Breast cancer affects women of different races in varying ways. According to the CDC, breast cancer rates are highest among white women and African American women. This is followed by women who are Hispanic, Asian/Pacific Islander, and American Indian/Alaska Native. Unfortunately, African American women with breast cancer are more likely to die than all other races. There are many reasons for why this occurs, and we’ve written about a few of them. But no matter what the reason is, that statistic won’t change on its own. In the Los Angeles area, Black Women for Wellness (BWW), recognizing the link between diabetes and breast cancer, is promoting a new initiative. This new initiative is Change Your Lifestyle, Change Your Life (CYL2). Through this program, BWW lowers the rate of diabetes among African American women.
You may be wondering, “What does diabetes have to do with breast cancer?”
Well, quite a lot, actually. Especially when you consider that several studies have linked diabetes to a higher risk of breast cancer.
The Link Between Breast Cancer and Diabetes
There are four categories of diabetes: gestational, type 1, type 2, and prediabetes.
Women with prediabetes have higher than average blood glucose levels. These levels are not high enough for type 2 diabetes. Still, prediabetes often leads to type 2 diabetes over time.
Gestational diabetes occurs when pregnant women develop high blood glucose levels. In most cases, women can control gestational diabetes. But having gestational diabetes increases the chance of developing type 2 diabetes by 35 to 65 percent. Type 1 diabetes is also known as juvenile diabetes. Most cases of type 1 diabetes develop during young adulthood or among teenagers. Yet the diagnosis may apply to anyone under the age of 40. Women can manage type 1 diabetes, but they live with the condition for their entire lives. Komen reports that these three types of diabetes are not linked to a higher risk of breast cancer.
That only leaves one real culprit: type 2 diabetes.
This form of diabetes develops from obesity, poor diet, and physical inactivity. And it is the most common form of diabetes. Roughly 90 to 95 percent of all diabetes cases in the world are type 2 diabetes. To make matters worse, type 2 diabetes increases women’s risk of breast cancer by 20 to 27 percent.
Scientists are unsure about why type 2 diabetes increases breast cancer risk. They suspect it may have something to do with high insulin and glucose levels. Or with increased inflammation.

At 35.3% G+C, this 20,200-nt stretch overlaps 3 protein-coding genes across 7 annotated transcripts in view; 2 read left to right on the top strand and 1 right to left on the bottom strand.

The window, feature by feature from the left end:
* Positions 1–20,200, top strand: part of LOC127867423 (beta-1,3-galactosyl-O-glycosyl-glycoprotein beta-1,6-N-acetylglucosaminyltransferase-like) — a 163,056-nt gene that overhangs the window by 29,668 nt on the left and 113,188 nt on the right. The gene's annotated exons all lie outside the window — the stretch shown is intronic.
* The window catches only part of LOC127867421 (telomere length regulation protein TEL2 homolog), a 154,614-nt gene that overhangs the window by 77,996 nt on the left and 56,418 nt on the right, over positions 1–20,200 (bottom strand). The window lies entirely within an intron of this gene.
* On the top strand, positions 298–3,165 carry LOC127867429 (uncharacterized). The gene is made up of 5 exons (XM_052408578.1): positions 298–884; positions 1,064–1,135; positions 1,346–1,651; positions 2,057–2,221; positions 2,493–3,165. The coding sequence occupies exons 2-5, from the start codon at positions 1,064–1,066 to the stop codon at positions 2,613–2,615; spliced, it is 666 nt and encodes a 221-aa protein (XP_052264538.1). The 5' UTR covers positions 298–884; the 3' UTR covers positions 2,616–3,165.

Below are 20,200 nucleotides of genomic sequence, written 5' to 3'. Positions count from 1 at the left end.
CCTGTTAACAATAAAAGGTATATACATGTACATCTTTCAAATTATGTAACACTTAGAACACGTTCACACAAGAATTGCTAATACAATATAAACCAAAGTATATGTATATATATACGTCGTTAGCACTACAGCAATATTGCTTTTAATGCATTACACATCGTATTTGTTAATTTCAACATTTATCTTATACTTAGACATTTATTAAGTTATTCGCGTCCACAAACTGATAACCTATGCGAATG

Further, both type 2 diabetes and breast cancer share a few risk factors. Being of an older age increases the risk of both breast cancer and type 2 diabetes. As does being overweight and not exercising.
Diabetes Connected to Advanced-Stage Breast Cancer
To make matters worse, a study from 2015 linked diabetes with advanced-stage breast cancer.
This study looked at the medical records of over 38,000 women in Ontario, Canada. These women developed breast cancer between 2007 and 2012. And they were between the ages of 20 to 105 years old. Among them, almost 16 percent had diabetes.
Women with diabetes were 14 percent more likely to develop stage II breast cancer. This increased to 21 percent for stage III and 16 percent for stage IV breast cancer. Beyond that, women with diabetes were more likely to have breast cancer spread to the lymph nodes. Plus, they were less likely to get a mammogram.
Researchers did not discover why there were higher rates of advanced-stage breast cancer. Still, they suggested women with diabetes should undergo more aggressive breast cancer screening. This includes annual breast MRIs and ultrasounds and an annual mammogram. They also suggested women with diabetes get screenings every six to 12 months.
How CYL2 Reduces Diabetes and Breast Cancer
Now back to CYL2.
This diabetes prevention program provides resources and support to black women with prediabetes. Women who take part in CYL2 join for at least one year. During this time, they meet with community groups every week. At these meetings, participants discuss dietary choices and share health strategies. Each woman also receives information pamphlets and resources about healthy living.
BWW created CYL2 based on several years of research. Lifestyle change intervention reduces diabetes by 58 percent among adults with prediabetes. Such programs also reduce the rate of diabetes by 71 percent among all adults over the age of 59. The long-term rate of diabetes also decreases by 34 percent when adults take part in prevention programs.
CYL2 is a lifestyle change program recognized by the CDC. Rooted within the community, it creates an automatic support system. Peers, friends, and colleagues all help participants make changes needed to prevent diabetes.
CYL2 may not directly address breast cancer. But it has a big impact on breast cancer rates among African American women!
As we mentioned, women with prediabetes are more likely to develop type 2 diabetes. Once women have type 2 diabetes, they are also more at risk of developing breast cancer.
So, by preventing type 2 diabetes, we can reduce breast cancer risk!